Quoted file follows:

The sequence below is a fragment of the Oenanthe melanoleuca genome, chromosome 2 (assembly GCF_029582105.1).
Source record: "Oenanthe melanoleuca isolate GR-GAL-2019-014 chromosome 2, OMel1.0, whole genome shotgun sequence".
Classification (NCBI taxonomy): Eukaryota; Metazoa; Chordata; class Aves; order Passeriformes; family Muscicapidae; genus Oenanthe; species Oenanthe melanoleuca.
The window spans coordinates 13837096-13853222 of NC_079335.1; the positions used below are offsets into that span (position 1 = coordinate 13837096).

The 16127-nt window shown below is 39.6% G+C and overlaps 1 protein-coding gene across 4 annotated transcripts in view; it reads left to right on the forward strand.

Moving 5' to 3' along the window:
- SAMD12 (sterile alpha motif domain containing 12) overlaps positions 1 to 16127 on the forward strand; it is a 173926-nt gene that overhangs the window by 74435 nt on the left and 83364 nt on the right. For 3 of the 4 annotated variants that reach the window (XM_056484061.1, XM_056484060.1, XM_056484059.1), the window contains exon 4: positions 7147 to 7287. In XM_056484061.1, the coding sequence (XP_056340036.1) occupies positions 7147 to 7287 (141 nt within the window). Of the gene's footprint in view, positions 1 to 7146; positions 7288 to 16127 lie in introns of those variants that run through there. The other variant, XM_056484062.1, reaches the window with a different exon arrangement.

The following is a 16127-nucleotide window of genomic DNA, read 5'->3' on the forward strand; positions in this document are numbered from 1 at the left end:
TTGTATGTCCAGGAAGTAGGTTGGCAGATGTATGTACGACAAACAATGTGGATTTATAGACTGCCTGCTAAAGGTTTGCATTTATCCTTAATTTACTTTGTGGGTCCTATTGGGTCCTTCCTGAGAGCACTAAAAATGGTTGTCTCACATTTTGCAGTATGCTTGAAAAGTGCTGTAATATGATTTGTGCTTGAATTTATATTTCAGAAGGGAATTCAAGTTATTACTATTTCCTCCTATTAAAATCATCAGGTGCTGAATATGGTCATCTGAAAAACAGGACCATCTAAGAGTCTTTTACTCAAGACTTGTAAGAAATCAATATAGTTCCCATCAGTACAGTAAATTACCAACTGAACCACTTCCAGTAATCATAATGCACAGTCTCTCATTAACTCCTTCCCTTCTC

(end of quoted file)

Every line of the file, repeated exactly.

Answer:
The sequence below is a fragment of the Oenanthe melanoleuca genome, chromosome 2 (assembly GCF_029582105.1).
Source record: "Oenanthe melanoleuca isolate GR-GAL-2019-014 chromosome 2, OMel1.0, whole genome shotgun sequence".
Classification (NCBI taxonomy): Eukaryota; Metazoa; Chordata; class Aves; order Passeriformes; family Muscicapidae; genus Oenanthe; species Oenanthe melanoleuca.
The window spans coordinates 13837096-13853222 of NC_079335.1; the positions used below are offsets into that span (position 1 = coordinate 13837096).

The 16127-nt window shown below is 39.6% G+C and overlaps 1 protein-coding gene across 4 annotated transcripts in view; it reads left to right on the forward strand.

Moving 5' to 3' along the window:
- SAMD12 (sterile alpha motif domain containing 12) overlaps positions 1 to 16127 on the forward strand; it is a 173926-nt gene that overhangs the window by 74435 nt on the left and 83364 nt on the right. For 3 of the 4 annotated variants that reach the window (XM_056484061.1, XM_056484060.1, XM_056484059.1), the window contains exon 4: positions 7147 to 7287. In XM_056484061.1, the coding sequence (XP_056340036.1) occupies positions 7147 to 7287 (141 nt within the window). Of the gene's footprint in view, positions 1 to 7146; positions 7288 to 16127 lie in introns of those variants that run through there. The other variant, XM_056484062.1, reaches the window with a different exon arrangement.

The following is a 16127-nucleotide window of genomic DNA, read 5'->3' on the forward strand; positions in this document are numbered from 1 at the left end:
TTGTATGTCCAGGAAGTAGGTTGGCAGATGTATGTACGACAAACAATGTGGATTTATAGACTGCCTGCTAAAGGTTTGCATTTATCCTTAATTTACTTTGTGGGTCCTATTGGGTCCTTCCTGAGAGCACTAAAAATGGTTGTCTCACATTTTGCAGTATGCTTGAAAAGTGCTGTAATATGATTTGTGCTTGAATTTATATTTCAGAAGGGAATTCAAGTTATTACTATTTCCTCCTATTAAAATCATCAGGTGCTGAATATGGTCATCTGAAAAACAGGACCATCTAAGAGTCTTTTACTCAAGACTTGTAAGAAATCAATATAGTTCCCATCAGTACAGTAAATTACCAACTGAACCACTTCCAGTAATCATAATGCACAGTCTCTCATTAACTCCTTCCCTTCTC